NH Education Roundup, Aug. 21

In this issue of Reaching Higher NH’s Education News Brief: RHNH welcomes Dr. Karen M. Scolforo as our next Executive Director, disparities in school funding and teacher pay lead to disparities in instructional quality and school culture, and schools and families across the state try to make the best reopening decisions they can amidst a pandemic. 

Have something to share? Email us at staff@reachinghighernh.org
Reaching Higher NH welcomes Karen M. Scolforo, Ed.D., as next Executive Director — On Monday, August 17, the Reaching Higher NH Board of Directors announced the hire of our new Executive Director, Dr. Karen M. Scolforo. “As our new Executive Director, Karen Scolforo brings a distinguished, accomplished perspective that will enhance RHNH’s ability to make meaningful and insightful contributions to New Hampshire’s public education discussion,” said RHNH Board Co-Chair, Tom Rath. Read the Board’s full press release

“It’s penny wise and pound foolish” — Just one measure of the disparities that exist between New Hampshire’s public schools, teacher compensation has far-reaching implications that go beyond hiring headaches. School officials say the turnover rate that plagues lower-paying districts profoundly influences instructional quality and school culture, and arguably costs schools more than they save in compensation packages. Read Reaching Higher NH’s latest article on how funding disparities affect teacher pay, and the implications of disparities in salary

Research group reveals school funding proposal — Property taxes would decrease in 70% of New Hampshire’s 237 municipalities under a new draft proposal unveiled to the Commission to Study School Funding for their consideration. Created by the American Institutes for Research (AIR), the draft proposal sets a uniform local property tax of $5 per $1,000 of assessed value, along with a statewide property tax of $7.13 of assessed value. The proceeds would be distributed to school districts using a weighted formula. Reaching Higher NH will release an overview of the implications next week. View AIR’s presentation here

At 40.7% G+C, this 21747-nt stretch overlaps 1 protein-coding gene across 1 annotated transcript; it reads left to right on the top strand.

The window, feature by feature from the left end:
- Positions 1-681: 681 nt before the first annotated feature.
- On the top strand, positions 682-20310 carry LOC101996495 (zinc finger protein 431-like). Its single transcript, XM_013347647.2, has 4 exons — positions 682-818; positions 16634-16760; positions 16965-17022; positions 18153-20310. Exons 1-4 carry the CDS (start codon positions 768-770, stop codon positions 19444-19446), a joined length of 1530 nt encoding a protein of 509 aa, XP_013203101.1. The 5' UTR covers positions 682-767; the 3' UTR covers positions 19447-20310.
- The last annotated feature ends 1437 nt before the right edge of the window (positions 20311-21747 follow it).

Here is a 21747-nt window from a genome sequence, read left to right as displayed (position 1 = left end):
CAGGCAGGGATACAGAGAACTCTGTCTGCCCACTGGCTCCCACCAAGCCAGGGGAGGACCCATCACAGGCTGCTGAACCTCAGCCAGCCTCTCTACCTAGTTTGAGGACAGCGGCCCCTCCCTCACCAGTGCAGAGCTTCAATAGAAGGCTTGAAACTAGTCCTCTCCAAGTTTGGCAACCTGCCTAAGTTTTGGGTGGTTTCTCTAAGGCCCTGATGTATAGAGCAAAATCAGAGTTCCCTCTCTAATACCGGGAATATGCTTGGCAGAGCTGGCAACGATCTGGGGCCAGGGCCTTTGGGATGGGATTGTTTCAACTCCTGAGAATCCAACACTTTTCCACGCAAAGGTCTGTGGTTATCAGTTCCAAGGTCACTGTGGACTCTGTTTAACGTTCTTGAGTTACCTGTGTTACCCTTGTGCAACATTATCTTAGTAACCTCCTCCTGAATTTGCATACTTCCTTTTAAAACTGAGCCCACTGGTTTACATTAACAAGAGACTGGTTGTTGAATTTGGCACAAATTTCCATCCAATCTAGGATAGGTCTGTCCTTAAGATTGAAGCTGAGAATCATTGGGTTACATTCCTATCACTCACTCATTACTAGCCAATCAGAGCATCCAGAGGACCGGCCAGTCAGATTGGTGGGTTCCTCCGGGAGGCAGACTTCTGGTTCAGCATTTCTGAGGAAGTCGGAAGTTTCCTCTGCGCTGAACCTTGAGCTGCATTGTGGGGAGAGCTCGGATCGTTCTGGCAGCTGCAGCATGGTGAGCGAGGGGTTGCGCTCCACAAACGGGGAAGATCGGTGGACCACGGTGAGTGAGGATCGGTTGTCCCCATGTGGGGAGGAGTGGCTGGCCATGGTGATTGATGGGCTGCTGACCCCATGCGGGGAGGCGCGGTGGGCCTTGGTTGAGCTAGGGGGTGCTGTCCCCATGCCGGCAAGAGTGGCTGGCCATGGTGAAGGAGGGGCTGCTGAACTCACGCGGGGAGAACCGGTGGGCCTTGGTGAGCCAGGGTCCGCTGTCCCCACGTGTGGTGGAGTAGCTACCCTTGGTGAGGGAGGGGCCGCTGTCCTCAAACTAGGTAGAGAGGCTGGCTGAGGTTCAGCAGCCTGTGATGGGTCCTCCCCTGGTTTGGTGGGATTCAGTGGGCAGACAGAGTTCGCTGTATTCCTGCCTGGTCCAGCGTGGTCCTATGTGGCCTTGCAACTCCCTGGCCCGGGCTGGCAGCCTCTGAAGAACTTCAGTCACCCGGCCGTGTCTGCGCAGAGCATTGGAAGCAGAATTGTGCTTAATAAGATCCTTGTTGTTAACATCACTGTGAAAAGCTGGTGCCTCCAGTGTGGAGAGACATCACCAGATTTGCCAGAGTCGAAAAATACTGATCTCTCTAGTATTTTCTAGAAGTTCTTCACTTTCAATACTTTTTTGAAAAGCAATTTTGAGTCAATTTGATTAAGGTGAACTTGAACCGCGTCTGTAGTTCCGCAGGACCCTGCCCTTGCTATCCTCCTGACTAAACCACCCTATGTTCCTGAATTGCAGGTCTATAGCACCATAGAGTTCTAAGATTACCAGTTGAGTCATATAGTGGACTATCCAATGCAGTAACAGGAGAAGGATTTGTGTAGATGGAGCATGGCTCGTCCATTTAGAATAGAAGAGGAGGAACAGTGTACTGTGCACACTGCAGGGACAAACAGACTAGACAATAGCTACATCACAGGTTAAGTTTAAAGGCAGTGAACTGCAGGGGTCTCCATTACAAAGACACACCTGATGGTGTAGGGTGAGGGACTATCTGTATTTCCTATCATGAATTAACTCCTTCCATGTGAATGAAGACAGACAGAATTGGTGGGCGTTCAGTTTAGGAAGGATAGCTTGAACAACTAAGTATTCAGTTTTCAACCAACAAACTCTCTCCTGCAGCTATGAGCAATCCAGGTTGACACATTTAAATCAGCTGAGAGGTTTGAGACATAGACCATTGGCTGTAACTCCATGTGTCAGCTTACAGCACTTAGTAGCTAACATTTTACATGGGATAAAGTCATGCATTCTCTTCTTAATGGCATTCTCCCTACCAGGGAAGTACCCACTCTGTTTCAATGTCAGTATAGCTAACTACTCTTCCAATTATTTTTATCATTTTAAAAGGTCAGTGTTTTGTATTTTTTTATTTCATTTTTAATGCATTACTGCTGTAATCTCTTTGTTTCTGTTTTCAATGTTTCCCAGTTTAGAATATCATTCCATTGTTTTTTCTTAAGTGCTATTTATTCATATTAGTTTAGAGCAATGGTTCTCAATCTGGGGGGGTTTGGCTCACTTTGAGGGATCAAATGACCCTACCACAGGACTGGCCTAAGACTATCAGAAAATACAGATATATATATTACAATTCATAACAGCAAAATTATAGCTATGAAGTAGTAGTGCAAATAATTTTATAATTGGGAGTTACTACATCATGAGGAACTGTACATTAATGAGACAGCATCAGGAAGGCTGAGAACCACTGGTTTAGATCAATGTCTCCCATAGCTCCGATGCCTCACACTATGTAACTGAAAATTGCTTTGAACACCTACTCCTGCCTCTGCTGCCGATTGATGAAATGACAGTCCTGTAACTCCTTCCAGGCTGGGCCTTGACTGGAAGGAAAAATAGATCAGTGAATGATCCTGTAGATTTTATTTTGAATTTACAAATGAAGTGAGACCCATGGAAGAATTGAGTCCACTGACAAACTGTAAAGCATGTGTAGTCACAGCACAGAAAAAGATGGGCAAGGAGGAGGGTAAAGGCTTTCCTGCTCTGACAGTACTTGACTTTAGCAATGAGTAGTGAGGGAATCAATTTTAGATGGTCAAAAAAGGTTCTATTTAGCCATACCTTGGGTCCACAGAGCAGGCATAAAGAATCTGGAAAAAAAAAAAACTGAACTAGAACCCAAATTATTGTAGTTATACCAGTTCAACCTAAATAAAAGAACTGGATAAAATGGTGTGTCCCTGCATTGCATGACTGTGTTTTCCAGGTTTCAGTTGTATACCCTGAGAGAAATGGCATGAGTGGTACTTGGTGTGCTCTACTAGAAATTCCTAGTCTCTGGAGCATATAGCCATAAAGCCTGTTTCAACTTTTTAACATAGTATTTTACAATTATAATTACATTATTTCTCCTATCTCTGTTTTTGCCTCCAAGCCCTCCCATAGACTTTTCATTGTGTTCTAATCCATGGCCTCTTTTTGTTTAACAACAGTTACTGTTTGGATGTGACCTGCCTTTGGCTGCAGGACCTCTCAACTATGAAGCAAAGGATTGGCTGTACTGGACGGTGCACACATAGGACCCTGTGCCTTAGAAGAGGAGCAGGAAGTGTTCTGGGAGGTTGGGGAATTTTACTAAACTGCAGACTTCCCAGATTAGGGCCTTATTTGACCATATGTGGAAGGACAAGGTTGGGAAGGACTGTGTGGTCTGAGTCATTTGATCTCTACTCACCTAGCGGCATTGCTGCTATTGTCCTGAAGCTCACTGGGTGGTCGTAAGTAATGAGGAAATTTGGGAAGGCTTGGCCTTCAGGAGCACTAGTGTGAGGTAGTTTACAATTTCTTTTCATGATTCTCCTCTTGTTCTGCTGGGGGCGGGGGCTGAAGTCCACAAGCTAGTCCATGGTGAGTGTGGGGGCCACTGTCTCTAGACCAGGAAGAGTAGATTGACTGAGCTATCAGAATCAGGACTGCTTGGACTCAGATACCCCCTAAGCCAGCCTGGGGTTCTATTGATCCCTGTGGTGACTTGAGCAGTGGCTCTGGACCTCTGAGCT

Some students will return to Concord schools in September — After voting earlier this month to begin the school year remotely, the Concord School Board agreed to allow some programs to resume in person at a special meeting on Monday night. The Concord Regional Technical Center, which serves students in Concord and several surrounding towns, will be open for in-person learning. Additionally, students with Individualized Education Programs, those who are enrolled in English Language Learner programs, and students who are homeless, will be able to receive in-person instruction. The board also voted to allow fall sports, which had been put on hold earlier this month, to resume with safety guidelines in place. 

Teachers Unions, Districts Facing Off Over Fall Plans — As the new school year approaches, some districts are still in negotiations with teachers’ unions over their reopening plans. On Thursday, New Hampshire Public Radio reported that the teachers’ association in Timberlane is advocating for six weeks of remote learning to “provide time to plan a comprehensive model that addresses the needs of all students and staff,” saying that officials haven’t addressed questions about “everyday logistics.” 

Most parents will play dual roles this fall — A new survey by the New York Times finds that six out of seven parents will have children home this fall, as the majority of schools around the country begin the year remotely; of those families, four out of five will have no in-person help with education or childcare. Mothers are handling the bulk of childcare and education tasks, the survey found, and parents of all socioeconomic and racial categories share fears about their children’s mental health, social skills, academic progress, and screen time.
WHAT WE’RE READING
New Hampshire school-funding inequities spelled out in new analysis
New Hampshire Business Review, Michael Kitch, August 13, 2020

Patrick And Edelblut: Meeting Obligations For Vulnerable Students
Patch.com, Stephanie Patrick and Frank Edelblut, August 19, 2020

On third try, voters pass school budget in Hopkinton
Concord Monitor, Eileen O’Grady, August 17, 2020

Perspective | A severely troubled school district in Pennsylvania faces takeover by for-profit charter organization
Washington Post, Valerie Strauss, August 21, 2020

How to Protect Your Family’s Privacy During Remote Learning
New York Times, August 21, 2020